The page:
When was the last time you complained about the food in a restaurant? I thought so. Most people will complain if they are offended by the quality or service; but if the food and/or service is just underwhelming then they won’t complain, they will simply not return to the restaurant.
The same applies to software products, or to products of any kind. You will only get negative feedback from customers if they care enough to make the effort. In the meantime you are both losing out on opportunities and failing your core professional obligation.
Minimum Viable Product speaks to a desire to make your customers design your product for you. But, to me, it represents a combination of an implicit insult and negligence.
The insult is implicit in the term minimum. The image is one of laziness and contempt: just throw some mud on the wall and see if it sticks. Who cares about whether it meets a real need, or whether the customer is actually served.
The negligence is more subtle but, in the end, more damming. Imagine going to the doctor because your child is not feeling well. Suppose the doctor said to you: “well, I can give him antibiotics or an anti-inflammatory – which would you like?” This is not what you need to hear from a supposed professional. The doctor should know what to do and also know what is in the best interests of your child.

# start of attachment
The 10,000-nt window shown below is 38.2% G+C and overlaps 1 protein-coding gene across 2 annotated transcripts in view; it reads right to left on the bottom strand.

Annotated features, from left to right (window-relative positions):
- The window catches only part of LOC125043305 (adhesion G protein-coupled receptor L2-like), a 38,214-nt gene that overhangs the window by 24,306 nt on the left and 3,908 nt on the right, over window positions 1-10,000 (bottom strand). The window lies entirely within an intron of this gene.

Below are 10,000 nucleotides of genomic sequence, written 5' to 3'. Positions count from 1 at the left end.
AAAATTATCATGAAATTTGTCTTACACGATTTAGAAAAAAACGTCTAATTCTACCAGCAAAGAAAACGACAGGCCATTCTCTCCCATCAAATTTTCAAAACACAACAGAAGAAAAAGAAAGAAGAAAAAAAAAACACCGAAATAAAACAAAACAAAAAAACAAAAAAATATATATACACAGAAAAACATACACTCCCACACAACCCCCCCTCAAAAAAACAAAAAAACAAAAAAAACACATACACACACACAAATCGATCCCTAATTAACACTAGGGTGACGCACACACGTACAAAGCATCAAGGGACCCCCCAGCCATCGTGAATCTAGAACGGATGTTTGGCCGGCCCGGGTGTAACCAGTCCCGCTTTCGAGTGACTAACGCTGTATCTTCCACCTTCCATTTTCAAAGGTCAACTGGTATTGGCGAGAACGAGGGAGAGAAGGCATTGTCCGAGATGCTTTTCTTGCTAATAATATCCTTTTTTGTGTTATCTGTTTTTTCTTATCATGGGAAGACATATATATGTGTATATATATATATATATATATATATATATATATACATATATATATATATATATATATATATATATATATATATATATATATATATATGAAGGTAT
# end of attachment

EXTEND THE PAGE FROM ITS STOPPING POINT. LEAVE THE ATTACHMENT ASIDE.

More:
The same should apply to you when you design a solution for your customers: you need to be able to stand behind it and you need to be able to give your professional opinion that you are meeting your customer’s needs – even if they have not expressed them. You may not know, and that is also Ok; so long as you are honest.
Rather than MVP, I prefer the term Initial Awesome Service. Initial, because this is actually a conversation and not a monologue. Awesome, because you have already really thought things through to the point where you are really doing something for people. Service, because you are offering to do something for the customer, not simply throw a gadget over the wall. The distinction between product and service is fuzzier than most people appreciate; but it seems to me the core of the relationship between providers and customers is one of service not product.
If I never hear the phrase MVP again, it will be too soon. But I would really prick up my ears when someone takes a more intelligent stand on the IAS.